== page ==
The third most common question I am asked is how cold and wet it is. The answer entirely depends on you. What conditions are you going out in? What kind of boat do you plan to sail? If you are sailing on a yacht, you probably will not get wet other than maybe a few spritzes. Sailing is far from how Captain Jack Sparrow sails the Black Pearl through a storm. You probably will not get doused from waves. Furthermore, always check the weather so you do not end up in a storm, as sailboats are the highest point in the middle of water and makes you a perfect target for lightning. However, remember that you are on the water and that means there is always a chance of getting wet.

Short-course racing typically takes place in constructed harbours in a triangular form. A sailboat moves in a zig-zag pattern upon tacking, so it only fits that they move in a triangular pattern to maximize speed. Short-course contains a range of different boats, from larger craft boats to smaller craft boats, which can take anywhere from a few minutes to a few hours to finish. Upon the beginning of the race, officials will notify sailors when the race is set to start so sailors can cross the starting line at maximum speed. Short-course is most commonly sailed as an Olympic event.

Off-shore racing is usually reserved for yachts in the open water and is considered the marathons of sailboat racing, as they usually span hours. Most famous among off-shore races is the Rolex Sydney to Hobart Yacht Race in Australia, which spans 1170 kilometres. The race is held on Boxing Day and has been an annual tradition since 1945. Oceanic races are another type of open-water race, like The Ocean Race that goes all the way around the world. The race is held every three or four years and takes an average of 20 days to complete. The Ocean Race has sailors racing day and night in temperatures of -5 to +40 degrees Celsius, where crew members often only bring one change of clothes. They also have a crew member who is a dedicated on-board reporter solely responsible for taking pictures of the trek and sending them to headquarters.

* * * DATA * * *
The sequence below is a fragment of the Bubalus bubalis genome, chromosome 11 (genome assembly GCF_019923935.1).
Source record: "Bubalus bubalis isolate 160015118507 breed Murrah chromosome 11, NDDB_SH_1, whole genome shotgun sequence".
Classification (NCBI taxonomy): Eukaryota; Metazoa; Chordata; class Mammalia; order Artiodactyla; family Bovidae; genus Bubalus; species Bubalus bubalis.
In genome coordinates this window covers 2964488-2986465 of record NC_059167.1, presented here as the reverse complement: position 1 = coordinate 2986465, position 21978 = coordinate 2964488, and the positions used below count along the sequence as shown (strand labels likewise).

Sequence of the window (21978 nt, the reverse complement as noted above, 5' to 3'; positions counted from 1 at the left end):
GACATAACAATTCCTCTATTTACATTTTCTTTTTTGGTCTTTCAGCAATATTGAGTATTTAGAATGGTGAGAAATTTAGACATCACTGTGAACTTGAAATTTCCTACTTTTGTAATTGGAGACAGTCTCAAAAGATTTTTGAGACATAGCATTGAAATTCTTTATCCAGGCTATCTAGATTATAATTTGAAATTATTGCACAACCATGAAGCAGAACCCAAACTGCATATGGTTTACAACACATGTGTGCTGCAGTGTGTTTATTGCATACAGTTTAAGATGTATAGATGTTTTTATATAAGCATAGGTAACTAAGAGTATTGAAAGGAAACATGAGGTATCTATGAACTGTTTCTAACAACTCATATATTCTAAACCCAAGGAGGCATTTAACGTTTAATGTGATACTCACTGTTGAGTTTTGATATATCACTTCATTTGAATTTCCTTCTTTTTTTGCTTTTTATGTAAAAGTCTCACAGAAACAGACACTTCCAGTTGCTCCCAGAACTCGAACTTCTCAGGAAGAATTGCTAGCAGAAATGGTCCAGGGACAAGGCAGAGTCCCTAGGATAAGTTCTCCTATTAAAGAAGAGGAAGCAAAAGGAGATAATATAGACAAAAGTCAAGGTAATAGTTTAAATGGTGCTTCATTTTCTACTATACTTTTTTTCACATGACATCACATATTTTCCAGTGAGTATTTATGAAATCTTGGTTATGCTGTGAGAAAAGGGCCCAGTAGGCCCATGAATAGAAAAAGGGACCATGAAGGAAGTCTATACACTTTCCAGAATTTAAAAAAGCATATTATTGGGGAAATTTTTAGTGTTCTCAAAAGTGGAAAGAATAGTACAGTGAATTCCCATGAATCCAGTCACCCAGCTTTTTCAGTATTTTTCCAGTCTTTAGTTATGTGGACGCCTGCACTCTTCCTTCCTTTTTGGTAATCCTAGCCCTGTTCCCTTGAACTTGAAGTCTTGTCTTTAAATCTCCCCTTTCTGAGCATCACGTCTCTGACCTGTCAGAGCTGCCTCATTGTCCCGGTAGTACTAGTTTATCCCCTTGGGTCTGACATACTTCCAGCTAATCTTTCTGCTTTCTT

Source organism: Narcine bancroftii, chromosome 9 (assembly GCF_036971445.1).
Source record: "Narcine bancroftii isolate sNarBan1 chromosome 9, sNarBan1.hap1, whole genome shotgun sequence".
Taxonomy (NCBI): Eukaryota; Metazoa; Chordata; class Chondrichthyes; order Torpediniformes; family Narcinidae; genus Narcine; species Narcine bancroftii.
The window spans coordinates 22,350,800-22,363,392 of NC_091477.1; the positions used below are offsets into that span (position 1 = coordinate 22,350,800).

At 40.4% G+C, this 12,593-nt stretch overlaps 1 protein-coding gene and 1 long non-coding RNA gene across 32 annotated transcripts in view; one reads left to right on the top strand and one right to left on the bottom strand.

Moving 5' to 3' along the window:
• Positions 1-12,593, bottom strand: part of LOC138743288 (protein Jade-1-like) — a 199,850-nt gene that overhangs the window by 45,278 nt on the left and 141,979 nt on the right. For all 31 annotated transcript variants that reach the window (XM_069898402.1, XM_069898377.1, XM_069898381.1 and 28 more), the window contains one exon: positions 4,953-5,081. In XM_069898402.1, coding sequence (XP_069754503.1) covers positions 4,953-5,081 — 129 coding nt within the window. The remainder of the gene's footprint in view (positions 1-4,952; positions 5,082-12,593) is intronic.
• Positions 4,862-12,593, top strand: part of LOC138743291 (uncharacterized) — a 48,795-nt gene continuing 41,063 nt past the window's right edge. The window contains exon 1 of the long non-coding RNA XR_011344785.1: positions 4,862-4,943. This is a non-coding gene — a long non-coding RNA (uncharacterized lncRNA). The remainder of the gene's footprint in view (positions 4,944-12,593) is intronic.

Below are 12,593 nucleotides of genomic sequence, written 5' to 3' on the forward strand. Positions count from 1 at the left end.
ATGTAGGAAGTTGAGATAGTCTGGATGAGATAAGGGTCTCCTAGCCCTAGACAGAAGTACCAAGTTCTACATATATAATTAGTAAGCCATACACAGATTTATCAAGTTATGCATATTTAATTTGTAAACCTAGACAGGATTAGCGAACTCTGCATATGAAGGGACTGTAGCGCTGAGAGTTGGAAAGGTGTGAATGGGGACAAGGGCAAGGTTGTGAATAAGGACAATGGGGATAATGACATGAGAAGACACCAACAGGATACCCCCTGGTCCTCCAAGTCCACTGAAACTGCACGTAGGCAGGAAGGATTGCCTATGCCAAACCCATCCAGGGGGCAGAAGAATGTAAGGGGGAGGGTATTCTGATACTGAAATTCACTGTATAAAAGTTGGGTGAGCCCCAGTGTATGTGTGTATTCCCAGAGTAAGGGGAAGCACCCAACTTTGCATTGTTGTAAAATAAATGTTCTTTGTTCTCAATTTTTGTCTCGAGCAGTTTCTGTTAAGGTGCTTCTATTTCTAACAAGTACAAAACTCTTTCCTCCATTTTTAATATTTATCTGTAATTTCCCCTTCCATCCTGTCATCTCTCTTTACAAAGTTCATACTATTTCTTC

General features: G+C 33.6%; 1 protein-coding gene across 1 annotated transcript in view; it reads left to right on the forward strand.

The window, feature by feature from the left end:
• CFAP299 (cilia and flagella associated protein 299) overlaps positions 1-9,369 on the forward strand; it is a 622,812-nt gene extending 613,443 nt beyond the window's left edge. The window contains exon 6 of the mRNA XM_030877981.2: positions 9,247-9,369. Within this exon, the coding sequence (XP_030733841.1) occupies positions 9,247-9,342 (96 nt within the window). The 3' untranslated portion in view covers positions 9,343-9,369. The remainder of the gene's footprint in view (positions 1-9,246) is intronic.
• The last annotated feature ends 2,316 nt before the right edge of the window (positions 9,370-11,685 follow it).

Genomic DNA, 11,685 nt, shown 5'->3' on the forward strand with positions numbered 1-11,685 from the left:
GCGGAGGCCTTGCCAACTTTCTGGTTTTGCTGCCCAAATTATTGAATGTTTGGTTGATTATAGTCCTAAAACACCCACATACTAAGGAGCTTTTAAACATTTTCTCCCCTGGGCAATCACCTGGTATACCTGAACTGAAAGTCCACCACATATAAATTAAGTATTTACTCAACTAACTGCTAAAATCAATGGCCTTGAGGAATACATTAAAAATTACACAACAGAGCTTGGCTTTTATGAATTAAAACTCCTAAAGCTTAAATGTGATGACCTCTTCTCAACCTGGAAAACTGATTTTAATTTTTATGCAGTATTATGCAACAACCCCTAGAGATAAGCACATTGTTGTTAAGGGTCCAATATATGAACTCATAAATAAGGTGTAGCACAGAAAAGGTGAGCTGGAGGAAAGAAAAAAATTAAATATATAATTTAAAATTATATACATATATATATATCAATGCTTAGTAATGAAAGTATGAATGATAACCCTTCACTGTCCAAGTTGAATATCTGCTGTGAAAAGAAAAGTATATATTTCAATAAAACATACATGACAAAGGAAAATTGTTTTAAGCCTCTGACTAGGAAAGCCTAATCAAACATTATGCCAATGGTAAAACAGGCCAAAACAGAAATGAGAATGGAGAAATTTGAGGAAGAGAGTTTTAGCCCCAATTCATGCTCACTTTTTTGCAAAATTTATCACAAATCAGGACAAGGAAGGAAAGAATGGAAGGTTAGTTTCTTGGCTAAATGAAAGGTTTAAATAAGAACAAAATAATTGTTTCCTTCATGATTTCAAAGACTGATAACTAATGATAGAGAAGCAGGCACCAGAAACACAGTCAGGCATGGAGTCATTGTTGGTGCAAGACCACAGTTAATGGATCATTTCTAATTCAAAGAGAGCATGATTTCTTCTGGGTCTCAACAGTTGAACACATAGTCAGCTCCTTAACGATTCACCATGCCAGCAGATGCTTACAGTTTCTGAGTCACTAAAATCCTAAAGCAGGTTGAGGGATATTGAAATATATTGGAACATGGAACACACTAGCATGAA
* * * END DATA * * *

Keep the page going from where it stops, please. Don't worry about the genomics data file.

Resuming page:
Event criteria differ in the discipline. Fleet racing requires at least three races to be considered a regatta and contain over one hundred vessels. Match racing is where only two boats race against one another, and team racing often includes two teams of three ships competing together for a score. Sailing is a gender-neutral sport, and many crew members often have a mix of people operating the sailboat. The events are often separated by age or by taking into account individual health conditions.

Sailing is a delightful experience. Whether you choose to take up racing of different mediums or go for an afternoon joyride, it is a delightful experience that everyone should try.


Gillian Massie